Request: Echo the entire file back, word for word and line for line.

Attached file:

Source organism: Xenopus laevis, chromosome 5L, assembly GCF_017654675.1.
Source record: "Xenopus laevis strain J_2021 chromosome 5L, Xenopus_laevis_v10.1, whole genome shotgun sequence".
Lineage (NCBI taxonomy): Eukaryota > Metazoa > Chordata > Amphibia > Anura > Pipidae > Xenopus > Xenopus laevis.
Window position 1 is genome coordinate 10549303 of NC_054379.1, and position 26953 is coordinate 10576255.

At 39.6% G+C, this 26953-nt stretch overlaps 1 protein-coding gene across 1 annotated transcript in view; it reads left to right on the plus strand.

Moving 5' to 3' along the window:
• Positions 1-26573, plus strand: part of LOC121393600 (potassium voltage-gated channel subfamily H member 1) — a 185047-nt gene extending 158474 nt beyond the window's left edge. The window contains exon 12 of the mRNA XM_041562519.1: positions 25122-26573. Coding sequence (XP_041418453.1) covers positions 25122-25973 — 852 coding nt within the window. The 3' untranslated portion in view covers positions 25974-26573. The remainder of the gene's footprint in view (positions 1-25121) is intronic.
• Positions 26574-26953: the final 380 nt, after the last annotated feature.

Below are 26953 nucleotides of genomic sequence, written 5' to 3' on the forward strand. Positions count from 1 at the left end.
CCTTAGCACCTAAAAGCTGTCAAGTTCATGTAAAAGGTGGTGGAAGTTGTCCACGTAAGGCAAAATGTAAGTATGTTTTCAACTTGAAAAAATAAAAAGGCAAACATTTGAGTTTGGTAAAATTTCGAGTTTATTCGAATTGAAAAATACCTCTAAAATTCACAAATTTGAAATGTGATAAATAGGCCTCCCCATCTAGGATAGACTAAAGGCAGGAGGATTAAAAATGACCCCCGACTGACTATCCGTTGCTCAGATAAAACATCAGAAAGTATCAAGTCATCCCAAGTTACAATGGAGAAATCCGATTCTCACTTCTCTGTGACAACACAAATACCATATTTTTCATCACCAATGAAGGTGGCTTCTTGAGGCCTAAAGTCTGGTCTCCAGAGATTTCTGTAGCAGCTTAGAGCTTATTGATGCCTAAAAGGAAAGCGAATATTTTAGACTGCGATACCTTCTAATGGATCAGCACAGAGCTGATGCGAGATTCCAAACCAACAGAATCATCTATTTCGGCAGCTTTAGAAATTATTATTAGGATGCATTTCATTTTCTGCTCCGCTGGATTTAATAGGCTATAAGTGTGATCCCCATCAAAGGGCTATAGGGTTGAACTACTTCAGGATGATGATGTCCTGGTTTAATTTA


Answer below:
Source organism: Xenopus laevis, chromosome 5L, assembly GCF_017654675.1.
Source record: "Xenopus laevis strain J_2021 chromosome 5L, Xenopus_laevis_v10.1, whole genome shotgun sequence".
Lineage (NCBI taxonomy): Eukaryota > Metazoa > Chordata > Amphibia > Anura > Pipidae > Xenopus > Xenopus laevis.
Window position 1 is genome coordinate 10549303 of NC_054379.1, and position 26953 is coordinate 10576255.

At 39.6% G+C, this 26953-nt stretch overlaps 1 protein-coding gene across 1 annotated transcript in view; it reads left to right on the plus strand.

Moving 5' to 3' along the window:
• Positions 1-26573, plus strand: part of LOC121393600 (potassium voltage-gated channel subfamily H member 1) — a 185047-nt gene extending 158474 nt beyond the window's left edge. The window contains exon 12 of the mRNA XM_041562519.1: positions 25122-26573. Coding sequence (XP_041418453.1) covers positions 25122-25973 — 852 coding nt within the window. The 3' untranslated portion in view covers positions 25974-26573. The remainder of the gene's footprint in view (positions 1-25121) is intronic.
• Positions 26574-26953: the final 380 nt, after the last annotated feature.

Below are 26953 nucleotides of genomic sequence, written 5' to 3' on the forward strand. Positions count from 1 at the left end.
CCTTAGCACCTAAAAGCTGTCAAGTTCATGTAAAAGGTGGTGGAAGTTGTCCACGTAAGGCAAAATGTAAGTATGTTTTCAACTTGAAAAAATAAAAAGGCAAACATTTGAGTTTGGTAAAATTTCGAGTTTATTCGAATTGAAAAATACCTCTAAAATTCACAAATTTGAAATGTGATAAATAGGCCTCCCCATCTAGGATAGACTAAAGGCAGGAGGATTAAAAATGACCCCCGACTGACTATCCGTTGCTCAGATAAAACATCAGAAAGTATCAAGTCATCCCAAGTTACAATGGAGAAATCCGATTCTCACTTCTCTGTGACAACACAAATACCATATTTTTCATCACCAATGAAGGTGGCTTCTTGAGGCCTAAAGTCTGGTCTCCAGAGATTTCTGTAGCAGCTTAGAGCTTATTGATGCCTAAAAGGAAAGCGAATATTTTAGACTGCGATACCTTCTAATGGATCAGCACAGAGCTGATGCGAGATTCCAAACCAACAGAATCATCTATTTCGGCAGCTTTAGAAATTATTATTAGGATGCATTTCATTTTCTGCTCCGCTGGATTTAATAGGCTATAAGTGTGATCCCCATCAAAGGGCTATAGGGTTGAACTACTTCAGGATGATGATGTCCTGGTTTAATTTA